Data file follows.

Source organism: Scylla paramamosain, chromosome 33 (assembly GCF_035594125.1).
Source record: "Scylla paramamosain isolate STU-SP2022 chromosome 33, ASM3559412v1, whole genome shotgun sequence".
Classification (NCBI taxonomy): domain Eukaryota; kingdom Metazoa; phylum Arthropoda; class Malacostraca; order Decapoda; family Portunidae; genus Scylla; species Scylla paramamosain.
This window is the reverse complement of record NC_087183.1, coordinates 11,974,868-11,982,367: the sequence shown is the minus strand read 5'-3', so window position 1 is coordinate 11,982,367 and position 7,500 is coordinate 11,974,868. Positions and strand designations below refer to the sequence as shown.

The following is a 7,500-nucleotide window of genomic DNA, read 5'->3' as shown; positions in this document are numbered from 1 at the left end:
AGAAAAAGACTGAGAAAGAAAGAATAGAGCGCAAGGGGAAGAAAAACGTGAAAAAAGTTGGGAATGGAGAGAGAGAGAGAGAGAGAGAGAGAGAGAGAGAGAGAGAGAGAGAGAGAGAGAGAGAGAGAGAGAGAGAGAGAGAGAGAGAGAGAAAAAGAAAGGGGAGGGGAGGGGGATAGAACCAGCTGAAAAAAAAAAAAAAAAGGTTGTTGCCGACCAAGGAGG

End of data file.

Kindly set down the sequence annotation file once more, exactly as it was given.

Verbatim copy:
Source organism: Scylla paramamosain, chromosome 33 (assembly GCF_035594125.1).
Source record: "Scylla paramamosain isolate STU-SP2022 chromosome 33, ASM3559412v1, whole genome shotgun sequence".
Classification (NCBI taxonomy): domain Eukaryota; kingdom Metazoa; phylum Arthropoda; class Malacostraca; order Decapoda; family Portunidae; genus Scylla; species Scylla paramamosain.
This window is the reverse complement of record NC_087183.1, coordinates 11,974,868-11,982,367: the sequence shown is the minus strand read 5'-3', so window position 1 is coordinate 11,982,367 and position 7,500 is coordinate 11,974,868. Positions and strand designations below refer to the sequence as shown.

The following is a 7,500-nucleotide window of genomic DNA, read 5'->3' as shown; positions in this document are numbered from 1 at the left end:
AGAAAAAGACTGAGAAAGAAAGAATAGAGCGCAAGGGGAAGAAAAACGTGAAAAAAGTTGGGAATGGAGAGAGAGAGAGAGAGAGAGAGAGAGAGAGAGAGAGAGAGAGAGAGAGAGAGAGAGAGAGAGAGAGAGAGAGAGAGAGAGAGAGAAAAAGAAAGGGGAGGGGAGGGGGATAGAACCAGCTGAAAAAAAAAAAAAAAAGGTTGTTGCCGACCAAGGAGG